‘Mindless opposition to government’

Rick Perry’s faulty memory during last week’s debate has, as expected, taken on an almost folklore status. It’s been ridiculed by late-night comedians, parodied on “Saturday Night Live,” and even mocked by Perry himself. And while the “brain freeze” will be remembered, it’s worth appreciating what really matters: the substance behind Perry’s argument.

E.J. Dionne Jr. had a terrific piece today using the Texas governor’s incident as a reminder about the state of the conservatives’ movement “and the health of their creed.”

Remember, as far as Perry is concerned, his administration would simply scrap the departments of Commerce, Education, and Energy, though the governor didn’t take the agenda seriously enough to remember it.

Would Perry end all federal aid to education? Would he do away with the National Oceanic and Atmospheric Administration, the part of the Commerce Department that, among other things, tracks hurricanes? Energy was the department he forgot. Would he scrap the department’s 17 national labs, including such world-class facilities as Los Alamos, N.M., Oak Ridge, Tenn., or — there’s that primary coming up — Aiken, S.C.?

I’m not accusing Perry of wanting to do any of these things because I don’t believe he has given them a moment of thought. And that’s the problem for conservatives. Their movement has been overtaken by a quite literally mindless opposition to government. Perry, correctly, thought he had a winning sound bite, had he managed to blurt it out, because if you just say you want to scrap government departments (and three is a nice, round number), many conservatives will cheer without asking questions.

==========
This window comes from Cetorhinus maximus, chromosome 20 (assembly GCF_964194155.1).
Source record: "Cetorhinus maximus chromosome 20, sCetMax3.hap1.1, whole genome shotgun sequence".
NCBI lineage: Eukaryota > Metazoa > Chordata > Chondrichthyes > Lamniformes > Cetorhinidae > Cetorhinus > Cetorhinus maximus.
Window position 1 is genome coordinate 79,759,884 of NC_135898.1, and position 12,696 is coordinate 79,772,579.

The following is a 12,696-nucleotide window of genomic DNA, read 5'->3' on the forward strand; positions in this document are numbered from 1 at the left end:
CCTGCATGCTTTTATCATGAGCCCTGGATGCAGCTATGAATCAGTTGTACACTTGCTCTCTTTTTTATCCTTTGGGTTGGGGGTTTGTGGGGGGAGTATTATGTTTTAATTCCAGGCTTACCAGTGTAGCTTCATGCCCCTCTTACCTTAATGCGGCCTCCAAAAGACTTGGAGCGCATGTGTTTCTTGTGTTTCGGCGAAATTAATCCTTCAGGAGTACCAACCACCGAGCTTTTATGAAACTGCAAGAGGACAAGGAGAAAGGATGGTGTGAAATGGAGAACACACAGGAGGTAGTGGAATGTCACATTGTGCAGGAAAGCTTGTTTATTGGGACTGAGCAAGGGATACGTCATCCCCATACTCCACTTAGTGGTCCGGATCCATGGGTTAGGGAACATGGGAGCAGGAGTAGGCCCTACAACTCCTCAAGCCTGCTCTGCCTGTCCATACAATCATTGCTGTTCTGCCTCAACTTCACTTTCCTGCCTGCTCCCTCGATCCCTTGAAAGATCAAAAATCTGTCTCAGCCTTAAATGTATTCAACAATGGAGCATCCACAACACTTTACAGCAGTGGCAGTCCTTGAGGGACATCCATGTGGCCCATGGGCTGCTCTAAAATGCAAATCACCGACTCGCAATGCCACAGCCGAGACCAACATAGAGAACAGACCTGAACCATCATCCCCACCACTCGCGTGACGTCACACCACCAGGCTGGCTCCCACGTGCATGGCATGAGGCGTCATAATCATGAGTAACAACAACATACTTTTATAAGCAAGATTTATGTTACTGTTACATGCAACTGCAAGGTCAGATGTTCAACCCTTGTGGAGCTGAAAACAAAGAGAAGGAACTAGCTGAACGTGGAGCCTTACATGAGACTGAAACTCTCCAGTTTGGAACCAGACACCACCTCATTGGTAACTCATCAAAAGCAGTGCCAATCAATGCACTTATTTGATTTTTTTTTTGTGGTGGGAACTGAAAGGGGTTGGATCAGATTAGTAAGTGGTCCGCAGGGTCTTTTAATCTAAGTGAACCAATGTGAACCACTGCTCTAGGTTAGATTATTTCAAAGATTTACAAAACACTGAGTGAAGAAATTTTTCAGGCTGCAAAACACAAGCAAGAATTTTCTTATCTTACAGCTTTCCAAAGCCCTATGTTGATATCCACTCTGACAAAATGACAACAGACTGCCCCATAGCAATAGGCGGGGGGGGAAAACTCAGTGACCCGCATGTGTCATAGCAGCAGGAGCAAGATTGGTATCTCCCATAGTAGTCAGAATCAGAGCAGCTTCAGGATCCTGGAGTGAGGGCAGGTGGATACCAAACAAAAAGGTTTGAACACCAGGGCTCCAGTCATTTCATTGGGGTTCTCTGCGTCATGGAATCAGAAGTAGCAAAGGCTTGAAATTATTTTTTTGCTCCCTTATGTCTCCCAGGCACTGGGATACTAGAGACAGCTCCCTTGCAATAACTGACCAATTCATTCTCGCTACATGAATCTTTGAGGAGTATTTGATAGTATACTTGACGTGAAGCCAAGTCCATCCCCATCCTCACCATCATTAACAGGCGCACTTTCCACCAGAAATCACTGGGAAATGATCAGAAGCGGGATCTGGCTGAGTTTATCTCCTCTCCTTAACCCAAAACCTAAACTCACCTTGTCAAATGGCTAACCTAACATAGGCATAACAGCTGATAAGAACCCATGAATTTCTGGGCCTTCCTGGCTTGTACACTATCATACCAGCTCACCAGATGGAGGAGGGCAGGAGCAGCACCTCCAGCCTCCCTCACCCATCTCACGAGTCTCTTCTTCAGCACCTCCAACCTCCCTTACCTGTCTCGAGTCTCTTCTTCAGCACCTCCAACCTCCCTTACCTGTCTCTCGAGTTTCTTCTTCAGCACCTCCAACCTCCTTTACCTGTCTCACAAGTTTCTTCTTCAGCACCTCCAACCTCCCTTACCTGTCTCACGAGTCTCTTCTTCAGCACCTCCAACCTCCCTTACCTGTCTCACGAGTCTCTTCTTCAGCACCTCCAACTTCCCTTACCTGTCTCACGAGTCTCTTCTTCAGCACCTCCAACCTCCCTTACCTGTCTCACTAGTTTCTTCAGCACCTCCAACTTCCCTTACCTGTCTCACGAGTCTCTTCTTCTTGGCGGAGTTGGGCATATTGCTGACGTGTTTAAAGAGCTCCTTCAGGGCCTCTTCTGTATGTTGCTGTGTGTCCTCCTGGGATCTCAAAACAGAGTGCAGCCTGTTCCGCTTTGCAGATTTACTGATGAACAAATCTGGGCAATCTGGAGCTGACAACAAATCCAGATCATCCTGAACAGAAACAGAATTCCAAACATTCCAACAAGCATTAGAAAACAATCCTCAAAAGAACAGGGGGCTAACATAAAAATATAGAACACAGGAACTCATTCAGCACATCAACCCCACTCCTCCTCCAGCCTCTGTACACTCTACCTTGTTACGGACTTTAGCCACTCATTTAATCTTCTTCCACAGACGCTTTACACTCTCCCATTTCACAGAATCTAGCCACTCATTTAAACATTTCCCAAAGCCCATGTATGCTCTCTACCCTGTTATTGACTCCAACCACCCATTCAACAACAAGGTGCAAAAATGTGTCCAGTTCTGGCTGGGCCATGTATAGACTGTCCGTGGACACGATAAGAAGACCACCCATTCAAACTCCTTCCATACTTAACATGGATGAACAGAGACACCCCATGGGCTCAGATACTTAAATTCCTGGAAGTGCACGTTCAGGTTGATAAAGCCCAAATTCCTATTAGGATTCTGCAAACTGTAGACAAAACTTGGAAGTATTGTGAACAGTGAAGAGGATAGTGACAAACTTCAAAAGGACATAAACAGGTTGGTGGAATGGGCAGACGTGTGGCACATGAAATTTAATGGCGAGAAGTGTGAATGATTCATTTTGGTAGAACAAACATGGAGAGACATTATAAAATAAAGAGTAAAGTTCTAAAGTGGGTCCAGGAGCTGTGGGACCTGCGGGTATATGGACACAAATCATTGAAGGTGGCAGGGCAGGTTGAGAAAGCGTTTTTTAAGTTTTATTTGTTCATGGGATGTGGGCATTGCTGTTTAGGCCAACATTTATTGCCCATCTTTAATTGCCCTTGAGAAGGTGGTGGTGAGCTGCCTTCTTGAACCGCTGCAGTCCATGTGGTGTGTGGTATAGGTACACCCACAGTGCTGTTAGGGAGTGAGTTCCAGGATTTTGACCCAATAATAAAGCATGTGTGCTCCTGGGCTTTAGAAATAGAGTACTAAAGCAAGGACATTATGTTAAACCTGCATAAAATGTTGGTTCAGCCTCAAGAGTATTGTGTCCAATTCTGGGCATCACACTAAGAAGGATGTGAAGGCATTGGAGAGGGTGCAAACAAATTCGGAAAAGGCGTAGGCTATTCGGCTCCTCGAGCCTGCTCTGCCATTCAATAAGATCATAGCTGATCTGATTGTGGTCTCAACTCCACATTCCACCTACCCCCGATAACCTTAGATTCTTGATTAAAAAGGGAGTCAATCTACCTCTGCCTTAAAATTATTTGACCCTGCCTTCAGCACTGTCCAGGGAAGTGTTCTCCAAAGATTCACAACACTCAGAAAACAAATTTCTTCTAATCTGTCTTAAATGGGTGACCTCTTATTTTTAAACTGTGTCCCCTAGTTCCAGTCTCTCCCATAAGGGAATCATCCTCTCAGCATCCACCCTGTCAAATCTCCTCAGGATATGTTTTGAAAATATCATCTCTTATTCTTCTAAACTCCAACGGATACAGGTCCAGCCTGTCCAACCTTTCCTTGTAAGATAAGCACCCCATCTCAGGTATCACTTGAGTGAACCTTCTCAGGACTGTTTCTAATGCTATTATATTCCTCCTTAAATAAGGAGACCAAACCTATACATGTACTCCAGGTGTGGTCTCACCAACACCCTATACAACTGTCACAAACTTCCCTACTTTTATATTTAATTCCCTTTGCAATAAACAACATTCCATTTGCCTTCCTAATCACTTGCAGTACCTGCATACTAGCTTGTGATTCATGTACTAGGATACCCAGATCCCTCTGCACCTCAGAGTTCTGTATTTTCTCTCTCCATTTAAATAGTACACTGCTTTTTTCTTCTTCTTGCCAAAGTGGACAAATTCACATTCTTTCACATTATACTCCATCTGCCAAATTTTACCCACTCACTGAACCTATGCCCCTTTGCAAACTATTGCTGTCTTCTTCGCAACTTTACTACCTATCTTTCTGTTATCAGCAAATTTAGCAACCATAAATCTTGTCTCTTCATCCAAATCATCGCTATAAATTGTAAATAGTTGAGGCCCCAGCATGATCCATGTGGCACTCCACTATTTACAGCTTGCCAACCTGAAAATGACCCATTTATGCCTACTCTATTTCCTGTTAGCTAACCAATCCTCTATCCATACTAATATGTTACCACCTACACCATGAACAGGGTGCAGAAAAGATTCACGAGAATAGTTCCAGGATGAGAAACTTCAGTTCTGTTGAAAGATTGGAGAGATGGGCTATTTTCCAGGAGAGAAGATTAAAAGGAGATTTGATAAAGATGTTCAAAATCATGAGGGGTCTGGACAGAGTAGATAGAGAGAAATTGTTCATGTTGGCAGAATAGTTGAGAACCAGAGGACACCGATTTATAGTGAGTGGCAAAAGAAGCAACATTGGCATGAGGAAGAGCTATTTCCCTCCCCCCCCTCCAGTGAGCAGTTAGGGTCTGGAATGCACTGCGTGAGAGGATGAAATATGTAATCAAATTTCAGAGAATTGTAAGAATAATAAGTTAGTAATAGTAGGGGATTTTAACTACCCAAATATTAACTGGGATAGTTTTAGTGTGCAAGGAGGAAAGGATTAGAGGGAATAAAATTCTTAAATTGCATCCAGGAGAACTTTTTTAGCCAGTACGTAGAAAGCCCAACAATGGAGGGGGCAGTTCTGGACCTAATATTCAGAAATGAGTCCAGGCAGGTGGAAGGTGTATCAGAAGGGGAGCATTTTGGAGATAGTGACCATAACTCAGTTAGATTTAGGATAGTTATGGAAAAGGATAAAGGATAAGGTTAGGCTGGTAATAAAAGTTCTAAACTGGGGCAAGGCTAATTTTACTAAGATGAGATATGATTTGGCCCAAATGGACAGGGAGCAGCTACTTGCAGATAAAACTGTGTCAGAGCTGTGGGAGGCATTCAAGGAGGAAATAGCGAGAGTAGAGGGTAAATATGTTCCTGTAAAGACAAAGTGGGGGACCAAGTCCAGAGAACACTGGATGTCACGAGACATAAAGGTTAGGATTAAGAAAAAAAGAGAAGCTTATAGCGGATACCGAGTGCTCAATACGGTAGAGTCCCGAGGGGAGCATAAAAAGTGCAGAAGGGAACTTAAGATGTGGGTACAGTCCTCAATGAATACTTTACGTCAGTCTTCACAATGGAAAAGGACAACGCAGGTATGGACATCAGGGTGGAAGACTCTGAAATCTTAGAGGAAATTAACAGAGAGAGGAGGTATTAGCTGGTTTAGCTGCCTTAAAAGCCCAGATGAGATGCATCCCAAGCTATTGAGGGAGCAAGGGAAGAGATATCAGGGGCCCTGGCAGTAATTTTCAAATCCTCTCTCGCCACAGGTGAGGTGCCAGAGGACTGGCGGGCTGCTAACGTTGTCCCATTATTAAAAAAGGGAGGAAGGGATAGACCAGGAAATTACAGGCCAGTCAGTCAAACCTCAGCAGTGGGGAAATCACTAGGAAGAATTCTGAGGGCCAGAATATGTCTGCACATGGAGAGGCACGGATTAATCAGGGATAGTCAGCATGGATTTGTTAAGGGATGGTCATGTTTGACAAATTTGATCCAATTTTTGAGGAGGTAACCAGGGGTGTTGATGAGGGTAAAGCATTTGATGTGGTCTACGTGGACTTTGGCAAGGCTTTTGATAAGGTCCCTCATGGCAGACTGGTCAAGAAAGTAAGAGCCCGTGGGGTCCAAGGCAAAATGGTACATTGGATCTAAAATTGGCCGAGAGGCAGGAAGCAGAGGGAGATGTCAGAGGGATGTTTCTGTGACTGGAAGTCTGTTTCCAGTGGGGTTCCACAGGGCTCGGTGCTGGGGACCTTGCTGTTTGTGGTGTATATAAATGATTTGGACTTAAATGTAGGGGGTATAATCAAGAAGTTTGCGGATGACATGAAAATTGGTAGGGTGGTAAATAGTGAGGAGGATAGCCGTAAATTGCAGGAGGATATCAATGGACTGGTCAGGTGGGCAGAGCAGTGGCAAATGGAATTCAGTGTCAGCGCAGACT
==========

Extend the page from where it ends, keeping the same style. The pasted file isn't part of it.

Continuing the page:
This is a long way from the conservatism I used to respect. Although I often disagreed with conservatives, I admired their prudence, their affection for tradition and their understanding that the intricate bonds of community are established with great difficulty over time and not easy to reweave once they are torn asunder. At their best, conservatives forced us to think harder. Now, many in the ranks seem to have decided that hard and nuanced thinking is a telltale sign of liberalism.

That last point seems especially important, and should give thoughtful conservatives pause. What has become of their ideology? Are they satisfied with the depth of thought and seriousness of purpose when it comes to the right’s approach to public policy? Do they look at the intellectual rigor of conservative politics in 2011 and feel a sense of pride?

Or do even they realize that the right has descended into knee-jerk, soundbite solutions to every problem?